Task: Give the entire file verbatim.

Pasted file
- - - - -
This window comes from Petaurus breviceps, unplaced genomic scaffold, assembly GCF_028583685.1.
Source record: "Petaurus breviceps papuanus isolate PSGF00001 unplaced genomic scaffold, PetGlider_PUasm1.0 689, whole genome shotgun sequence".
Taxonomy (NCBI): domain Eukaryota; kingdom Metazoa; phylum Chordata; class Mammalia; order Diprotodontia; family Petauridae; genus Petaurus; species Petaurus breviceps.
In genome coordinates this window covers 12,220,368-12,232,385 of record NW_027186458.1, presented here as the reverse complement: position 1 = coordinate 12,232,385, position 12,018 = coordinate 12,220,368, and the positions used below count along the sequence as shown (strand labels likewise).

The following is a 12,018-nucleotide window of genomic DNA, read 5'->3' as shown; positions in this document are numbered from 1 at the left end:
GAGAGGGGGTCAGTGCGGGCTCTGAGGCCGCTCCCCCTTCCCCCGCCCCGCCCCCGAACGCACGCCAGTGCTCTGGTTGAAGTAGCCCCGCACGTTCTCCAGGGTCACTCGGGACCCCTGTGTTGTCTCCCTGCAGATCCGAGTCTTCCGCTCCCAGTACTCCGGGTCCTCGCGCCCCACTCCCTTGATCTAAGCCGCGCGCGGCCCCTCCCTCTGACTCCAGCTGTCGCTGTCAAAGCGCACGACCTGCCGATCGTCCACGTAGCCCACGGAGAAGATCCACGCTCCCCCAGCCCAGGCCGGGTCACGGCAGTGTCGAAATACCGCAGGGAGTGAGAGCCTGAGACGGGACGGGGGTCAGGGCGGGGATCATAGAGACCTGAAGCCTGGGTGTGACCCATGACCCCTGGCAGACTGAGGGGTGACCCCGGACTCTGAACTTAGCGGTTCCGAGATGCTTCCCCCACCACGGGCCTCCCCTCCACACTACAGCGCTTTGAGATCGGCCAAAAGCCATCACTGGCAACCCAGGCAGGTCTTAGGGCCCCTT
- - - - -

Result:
This window comes from Petaurus breviceps, unplaced genomic scaffold, assembly GCF_028583685.1.
Source record: "Petaurus breviceps papuanus isolate PSGF00001 unplaced genomic scaffold, PetGlider_PUasm1.0 689, whole genome shotgun sequence".
Taxonomy (NCBI): domain Eukaryota; kingdom Metazoa; phylum Chordata; class Mammalia; order Diprotodontia; family Petauridae; genus Petaurus; species Petaurus breviceps.
In genome coordinates this window covers 12,220,368-12,232,385 of record NW_027186458.1, presented here as the reverse complement: position 1 = coordinate 12,232,385, position 12,018 = coordinate 12,220,368, and the positions used below count along the sequence as shown (strand labels likewise).

The following is a 12,018-nucleotide window of genomic DNA, read 5'->3' as shown; positions in this document are numbered from 1 at the left end:
GAGAGGGGGTCAGTGCGGGCTCTGAGGCCGCTCCCCCTTCCCCCGCCCCGCCCCCGAACGCACGCCAGTGCTCTGGTTGAAGTAGCCCCGCACGTTCTCCAGGGTCACTCGGGACCCCTGTGTTGTCTCCCTGCAGATCCGAGTCTTCCGCTCCCAGTACTCCGGGTCCTCGCGCCCCACTCCCTTGATCTAAGCCGCGCGCGGCCCCTCCCTCTGACTCCAGCTGTCGCTGTCAAAGCGCACGACCTGCCGATCGTCCACGTAGCCCACGGAGAAGATCCACGCTCCCCCAGCCCAGGCCGGGTCACGGCAGTGTCGAAATACCGCAGGGAGTGAGAGCCTGAGACGGGACGGGGGTCAGGGCGGGGATCATAGAGACCTGAAGCCTGGGTGTGACCCATGACCCCTGGCAGACTGAGGGGTGACCCCGGACTCTGAACTTAGCGGTTCCGAGATGCTTCCCCCACCACGGGCCTCCCCTCCACACTACAGCGCTTTGAGATCGGCCAAAAGCCATCACTGGCAACCCAGGCAGGTCTTAGGGCCCCTT